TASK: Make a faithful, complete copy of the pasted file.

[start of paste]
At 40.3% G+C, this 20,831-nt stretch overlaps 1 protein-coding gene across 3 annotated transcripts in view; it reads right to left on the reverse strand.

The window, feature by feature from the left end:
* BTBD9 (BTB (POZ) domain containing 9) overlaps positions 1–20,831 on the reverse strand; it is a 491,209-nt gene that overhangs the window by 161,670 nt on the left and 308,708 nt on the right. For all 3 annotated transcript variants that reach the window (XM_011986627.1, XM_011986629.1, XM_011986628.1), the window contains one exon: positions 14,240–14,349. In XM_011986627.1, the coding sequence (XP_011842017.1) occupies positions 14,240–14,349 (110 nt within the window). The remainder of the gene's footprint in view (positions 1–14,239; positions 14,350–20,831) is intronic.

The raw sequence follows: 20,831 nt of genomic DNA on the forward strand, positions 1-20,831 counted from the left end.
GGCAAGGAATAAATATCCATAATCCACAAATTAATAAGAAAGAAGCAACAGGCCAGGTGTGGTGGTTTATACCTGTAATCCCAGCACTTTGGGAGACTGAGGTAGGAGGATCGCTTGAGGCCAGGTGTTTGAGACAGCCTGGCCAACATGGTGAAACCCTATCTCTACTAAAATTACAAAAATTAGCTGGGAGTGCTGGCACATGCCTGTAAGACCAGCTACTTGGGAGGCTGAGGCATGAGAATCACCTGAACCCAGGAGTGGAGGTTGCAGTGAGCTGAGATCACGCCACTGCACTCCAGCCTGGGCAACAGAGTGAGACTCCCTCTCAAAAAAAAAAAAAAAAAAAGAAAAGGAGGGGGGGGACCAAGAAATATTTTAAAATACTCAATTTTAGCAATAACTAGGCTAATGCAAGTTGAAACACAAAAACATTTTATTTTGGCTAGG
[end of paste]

At 40.3% G+C, this 20,831-nt stretch overlaps 1 protein-coding gene across 3 annotated transcripts in view; it reads right to left on the reverse strand.

The window, feature by feature from the left end:
* BTBD9 (BTB (POZ) domain containing 9) overlaps positions 1–20,831 on the reverse strand; it is a 491,209-nt gene that overhangs the window by 161,670 nt on the left and 308,708 nt on the right. For all 3 annotated transcript variants that reach the window (XM_011986627.1, XM_011986629.1, XM_011986628.1), the window contains one exon: positions 14,240–14,349. In XM_011986627.1, the coding sequence (XP_011842017.1) occupies positions 14,240–14,349 (110 nt within the window). The remainder of the gene's footprint in view (positions 1–14,239; positions 14,350–20,831) is intronic.

The raw sequence follows: 20,831 nt of genomic DNA on the forward strand, positions 1-20,831 counted from the left end.
GGCAAGGAATAAATATCCATAATCCACAAATTAATAAGAAAGAAGCAACAGGCCAGGTGTGGTGGTTTATACCTGTAATCCCAGCACTTTGGGAGACTGAGGTAGGAGGATCGCTTGAGGCCAGGTGTTTGAGACAGCCTGGCCAACATGGTGAAACCCTATCTCTACTAAAATTACAAAAATTAGCTGGGAGTGCTGGCACATGCCTGTAAGACCAGCTACTTGGGAGGCTGAGGCATGAGAATCACCTGAACCCAGGAGTGGAGGTTGCAGTGAGCTGAGATCACGCCACTGCACTCCAGCCTGGGCAACAGAGTGAGACTCCCTCTCAAAAAAAAAAAAAAAAAAAGAAAAGGAGGGGGGGGACCAAGAAATATTTTAAAATACTCAATTTTAGCAATAACTAGGCTAATGCAAGTTGAAACACAAAAACATTTTATTTTGGCTAGG